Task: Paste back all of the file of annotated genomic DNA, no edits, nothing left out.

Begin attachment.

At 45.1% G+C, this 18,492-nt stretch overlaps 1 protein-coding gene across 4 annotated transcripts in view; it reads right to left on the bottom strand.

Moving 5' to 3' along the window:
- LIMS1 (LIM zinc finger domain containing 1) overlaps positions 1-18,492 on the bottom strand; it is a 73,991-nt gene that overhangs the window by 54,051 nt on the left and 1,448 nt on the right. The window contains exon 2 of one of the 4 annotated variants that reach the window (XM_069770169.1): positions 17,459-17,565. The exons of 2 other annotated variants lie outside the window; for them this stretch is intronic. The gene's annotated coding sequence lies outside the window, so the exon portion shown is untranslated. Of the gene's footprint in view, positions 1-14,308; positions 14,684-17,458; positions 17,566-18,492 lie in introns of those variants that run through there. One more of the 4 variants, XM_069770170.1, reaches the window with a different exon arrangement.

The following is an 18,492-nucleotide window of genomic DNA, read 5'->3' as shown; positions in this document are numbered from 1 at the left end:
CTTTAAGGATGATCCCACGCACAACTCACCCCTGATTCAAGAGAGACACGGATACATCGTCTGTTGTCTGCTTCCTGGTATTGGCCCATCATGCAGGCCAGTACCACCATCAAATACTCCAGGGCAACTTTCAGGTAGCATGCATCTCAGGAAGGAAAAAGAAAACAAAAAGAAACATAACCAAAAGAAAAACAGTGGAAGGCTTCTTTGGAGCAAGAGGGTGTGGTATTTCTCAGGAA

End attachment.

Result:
At 45.1% G+C, this 18,492-nt stretch overlaps 1 protein-coding gene across 4 annotated transcripts in view; it reads right to left on the bottom strand.

Moving 5' to 3' along the window:
- LIMS1 (LIM zinc finger domain containing 1) overlaps positions 1-18,492 on the bottom strand; it is a 73,991-nt gene that overhangs the window by 54,051 nt on the left and 1,448 nt on the right. The window contains exon 2 of one of the 4 annotated variants that reach the window (XM_069770169.1): positions 17,459-17,565. The exons of 2 other annotated variants lie outside the window; for them this stretch is intronic. The gene's annotated coding sequence lies outside the window, so the exon portion shown is untranslated. Of the gene's footprint in view, positions 1-14,308; positions 14,684-17,458; positions 17,566-18,492 lie in introns of those variants that run through there. One more of the 4 variants, XM_069770170.1, reaches the window with a different exon arrangement.

The following is an 18,492-nucleotide window of genomic DNA, read 5'->3' as shown; positions in this document are numbered from 1 at the left end:
CTTTAAGGATGATCCCACGCACAACTCACCCCTGATTCAAGAGAGACACGGATACATCGTCTGTTGTCTGCTTCCTGGTATTGGCCCATCATGCAGGCCAGTACCACCATCAAATACTCCAGGGCAACTTTCAGGTAGCATGCATCTCAGGAAGGAAAAAGAAAACAAAAAGAAACATAACCAAAAGAAAAACAGTGGAAGGCTTCTTTGGAGCAAGAGGGTGTGGTATTTCTCAGGAA